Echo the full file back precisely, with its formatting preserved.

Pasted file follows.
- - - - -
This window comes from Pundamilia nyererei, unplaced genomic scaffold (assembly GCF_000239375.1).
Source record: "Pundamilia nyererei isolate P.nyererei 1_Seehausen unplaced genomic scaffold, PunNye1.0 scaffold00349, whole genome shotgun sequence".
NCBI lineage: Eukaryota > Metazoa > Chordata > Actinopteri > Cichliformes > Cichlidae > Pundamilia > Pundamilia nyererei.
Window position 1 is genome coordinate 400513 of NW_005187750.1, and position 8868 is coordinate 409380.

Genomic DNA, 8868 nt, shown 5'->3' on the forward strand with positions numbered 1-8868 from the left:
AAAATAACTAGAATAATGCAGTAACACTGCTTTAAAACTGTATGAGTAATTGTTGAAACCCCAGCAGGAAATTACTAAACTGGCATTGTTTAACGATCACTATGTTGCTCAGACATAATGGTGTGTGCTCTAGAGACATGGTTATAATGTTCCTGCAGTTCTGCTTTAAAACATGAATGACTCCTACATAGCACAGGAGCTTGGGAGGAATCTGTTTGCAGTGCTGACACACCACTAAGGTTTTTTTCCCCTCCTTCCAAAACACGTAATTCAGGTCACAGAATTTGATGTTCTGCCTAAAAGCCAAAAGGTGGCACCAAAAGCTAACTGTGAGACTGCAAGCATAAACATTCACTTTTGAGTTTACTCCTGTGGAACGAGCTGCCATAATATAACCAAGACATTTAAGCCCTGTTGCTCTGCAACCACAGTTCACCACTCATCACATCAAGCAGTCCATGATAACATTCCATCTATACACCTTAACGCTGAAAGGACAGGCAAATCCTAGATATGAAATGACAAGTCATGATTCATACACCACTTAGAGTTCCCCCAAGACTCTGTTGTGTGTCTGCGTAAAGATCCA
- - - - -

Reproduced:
This window comes from Pundamilia nyererei, unplaced genomic scaffold (assembly GCF_000239375.1).
Source record: "Pundamilia nyererei isolate P.nyererei 1_Seehausen unplaced genomic scaffold, PunNye1.0 scaffold00349, whole genome shotgun sequence".
NCBI lineage: Eukaryota > Metazoa > Chordata > Actinopteri > Cichliformes > Cichlidae > Pundamilia > Pundamilia nyererei.
Window position 1 is genome coordinate 400513 of NW_005187750.1, and position 8868 is coordinate 409380.

Genomic DNA, 8868 nt, shown 5'->3' on the forward strand with positions numbered 1-8868 from the left:
AAAATAACTAGAATAATGCAGTAACACTGCTTTAAAACTGTATGAGTAATTGTTGAAACCCCAGCAGGAAATTACTAAACTGGCATTGTTTAACGATCACTATGTTGCTCAGACATAATGGTGTGTGCTCTAGAGACATGGTTATAATGTTCCTGCAGTTCTGCTTTAAAACATGAATGACTCCTACATAGCACAGGAGCTTGGGAGGAATCTGTTTGCAGTGCTGACACACCACTAAGGTTTTTTTCCCCTCCTTCCAAAACACGTAATTCAGGTCACAGAATTTGATGTTCTGCCTAAAAGCCAAAAGGTGGCACCAAAAGCTAACTGTGAGACTGCAAGCATAAACATTCACTTTTGAGTTTACTCCTGTGGAACGAGCTGCCATAATATAACCAAGACATTTAAGCCCTGTTGCTCTGCAACCACAGTTCACCACTCATCACATCAAGCAGTCCATGATAACATTCCATCTATACACCTTAACGCTGAAAGGACAGGCAAATCCTAGATATGAAATGACAAGTCATGATTCATACACCACTTAGAGTTCCCCCAAGACTCTGTTGTGTGTCTGCGTAAAGATCCA